Some observers believe that today's media environment is desensitizing young people to the hurtful effects of their actions. The case of a Rutgers student death is renewing scrutiny of this issue.
The story of Tyler Clementi is bringing to light the darker side of the pervasiveness of social media in young people’s lives. It’s prompting renewed calls for everything from more specific antibullying education to stronger consequences for harmful uses of media technology.
Mr. Clementi, a freshman at the Rutgers University campus in Piscataway, N.J., killed himself Sept. 22. According to prosecutors, a few days earlier his roommate, Dharun Ravi, and another student, Molly Wei, used a Web cam to secretly transmit images of a sexual encounter between Clementi and another man. They intended to do so again on Sept. 21, the prosecutors say.
While the Rutgers student death is an extreme case, “a lot of kids are using digital technology to spy on each other,” says Parry Aftab, executive director of WiredSafety, an online safety group based in Fort Lee, N.J. “It’s the weapon of choice often with older teens and young adults – spying on someone and broadcasting what they’ve learned.”
Spreading information and images online can make it more emotionally wrenching than previous, more-localized forms of sharing – such as posting embarrassing photos on a bulletin board, Ms. Aftab and other media experts say. Digital images can be cached on the Web, and they can pop up when a person’s name is searched.
But can the new media itself, in part, be blamed for such cases?
“We are tempted to think that social-media technology drove the behavior, but as a truly ethical matter, the behavior has to be and should be considered human-driven, not technology-driven,” says Scott Foulkrod, a philosophy professor at Harrisburg University of Science and Technology in Pennsylvania. The school recently blocked the use of social media for a week to prompt discussions about its role in everyday life.
Other observers of youth culture and media culture believe the media environment – including reality shows that use hidden cameras – is desensitizing young people to the hurtful effects of their actions.
“There have been some studies that suggest that it [new media technology] does dissolve some of the human connections: It objectifies people,” says Maureen Costello, director of Teaching Tolerance, an education program based at the Southern Poverty Law Center in Montgomery, Ala.
One recent University of Michigan study found that college students’ empathy declined by about 40 percent between 1979 and 2009, with the biggest drop-off occurring after 2000.
“We’re seeing more and more of this callous indifference,” Ms. Aftab says. She doesn’t want to paint a whole generation with a broad brush, because many young people are using social media only for good. But when malicious intent or even just a notion of entertainment is paired with the instant nature of Web-broadcasting technology, “you can do it, and you get caught up in it,” she says. “It’s that lack of time to contemplate the consequences.”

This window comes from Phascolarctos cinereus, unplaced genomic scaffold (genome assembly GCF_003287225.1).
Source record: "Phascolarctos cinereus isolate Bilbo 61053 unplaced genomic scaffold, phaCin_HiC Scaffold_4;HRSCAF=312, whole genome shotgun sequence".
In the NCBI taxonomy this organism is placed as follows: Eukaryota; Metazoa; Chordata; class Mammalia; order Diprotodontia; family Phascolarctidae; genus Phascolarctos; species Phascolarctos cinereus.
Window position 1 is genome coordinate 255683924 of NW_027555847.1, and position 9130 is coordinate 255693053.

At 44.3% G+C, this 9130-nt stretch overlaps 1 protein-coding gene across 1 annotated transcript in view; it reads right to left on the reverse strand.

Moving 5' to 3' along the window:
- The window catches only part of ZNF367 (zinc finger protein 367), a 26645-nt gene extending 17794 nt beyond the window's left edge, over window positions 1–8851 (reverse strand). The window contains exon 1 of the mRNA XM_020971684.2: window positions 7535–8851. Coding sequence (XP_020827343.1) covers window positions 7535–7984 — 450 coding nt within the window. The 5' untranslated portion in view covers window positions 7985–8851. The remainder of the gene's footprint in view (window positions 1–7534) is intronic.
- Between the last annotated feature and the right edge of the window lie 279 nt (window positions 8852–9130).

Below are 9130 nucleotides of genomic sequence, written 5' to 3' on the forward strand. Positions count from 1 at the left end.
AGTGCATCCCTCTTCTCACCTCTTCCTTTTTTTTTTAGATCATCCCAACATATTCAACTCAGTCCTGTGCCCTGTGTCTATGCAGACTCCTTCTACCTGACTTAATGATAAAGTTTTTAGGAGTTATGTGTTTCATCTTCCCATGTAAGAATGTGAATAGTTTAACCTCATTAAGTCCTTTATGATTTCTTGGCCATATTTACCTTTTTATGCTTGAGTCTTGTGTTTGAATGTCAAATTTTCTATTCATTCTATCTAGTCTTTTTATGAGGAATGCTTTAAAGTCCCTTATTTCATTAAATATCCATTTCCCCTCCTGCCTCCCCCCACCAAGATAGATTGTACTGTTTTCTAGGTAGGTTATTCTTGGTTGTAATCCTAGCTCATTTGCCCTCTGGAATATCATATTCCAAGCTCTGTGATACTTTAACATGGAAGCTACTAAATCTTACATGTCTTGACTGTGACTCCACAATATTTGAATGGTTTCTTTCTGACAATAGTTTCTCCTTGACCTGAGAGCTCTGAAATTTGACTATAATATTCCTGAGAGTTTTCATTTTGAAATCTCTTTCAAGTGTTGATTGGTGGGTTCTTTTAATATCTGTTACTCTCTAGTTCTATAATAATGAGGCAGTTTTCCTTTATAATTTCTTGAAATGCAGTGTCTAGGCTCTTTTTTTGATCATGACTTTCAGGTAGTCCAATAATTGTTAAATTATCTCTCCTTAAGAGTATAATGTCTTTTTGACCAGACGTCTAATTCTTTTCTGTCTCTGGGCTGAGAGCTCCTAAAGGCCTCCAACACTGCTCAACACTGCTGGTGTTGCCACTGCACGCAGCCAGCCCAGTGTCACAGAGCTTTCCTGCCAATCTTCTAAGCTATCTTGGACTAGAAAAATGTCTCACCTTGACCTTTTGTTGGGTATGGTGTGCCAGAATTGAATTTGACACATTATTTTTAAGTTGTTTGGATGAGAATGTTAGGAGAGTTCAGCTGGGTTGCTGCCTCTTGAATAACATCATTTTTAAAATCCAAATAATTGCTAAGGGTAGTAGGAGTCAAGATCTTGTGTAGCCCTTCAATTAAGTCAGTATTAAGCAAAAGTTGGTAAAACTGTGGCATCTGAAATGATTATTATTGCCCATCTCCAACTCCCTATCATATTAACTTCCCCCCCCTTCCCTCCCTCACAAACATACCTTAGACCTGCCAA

Nina Montgomery, a freshman at Dartmouth who attended high school with Clementi in Ridgewood, N.J., says her generation of digital natives is getting bored and looking for ways to experiment with new technology. As a result, she believes, more cases as severe as this one at Rutgers will occur. “I don’t think people understand the great responsibility that comes with the power of the Internet,” she says.
But Ms. Montgomery is doing her part to change that. Educated by WiredSafety as an anti-cyberbullying “Teenangel,” she is helping to launch a Stand Up, Speak Out campaign “to encourage kids that you’re not alone in this [as a target of bullying] ... and that you shouldn’t feel that taking your own life is your only option,” she says.
According to school antibullying experts, it’s essential to appeal to bystanders. But if someone is watching a video on his or her personal device, that individual is a further step removed and may not even know if the images are “real” or staged.
Cyberspying and other forms of cyberbullying not only show a lapse in college students’ empathy, but also indicate “that we need to work with them on their critical thinking skills,” says Gwen Dungy, executive director of NASPA, a group of student-affairs administrators in Washington. Her group started the Enough Is Enough campaign in conjunction with K-12 educators in the wake of the Virginia Tech shootings, to stem social violence by helping students understand how to build a sense of community.
Tolerance for differences, including homosexuality, should be promoted widely on college campuses, Ms. Dungy says.
“We can’t allow bullying, period, for any students, but we do need to bring up the LGBT [lesbian, gay, bisexual, transgender] component. If you don’t confront the reasons why people are being bullied, you’ve failed to fix that problem,” says Paul Guequierre, deputy press secretary of the Human Rights Campaign, an LGBT advocacy group in Washington.
At least three younger teens killed themselves in September after experiencing homophobic bullying.
If Clementi identified as gay, he was not open about it, so the case has sparked particular outrage as a public “outing.”
New Jersey officials are reportedly investigating whether bias charges can be brought against Mr. Ravi and Ms. Wei. Some of the privacy charges currently against them carry a maximum of five years in prison.
Rutgers, The State University of New Jersey, had just launched a major civility project on campus when news of Clementi’s death emerged. Rutgers President Richard McCormick expressed sympathy to Clementi’s family and noted that the case was being investigated by campus officials. “If the charges are true, these actions gravely violate the university’s standards of decency and humanity,” his Sept. 29 statement said.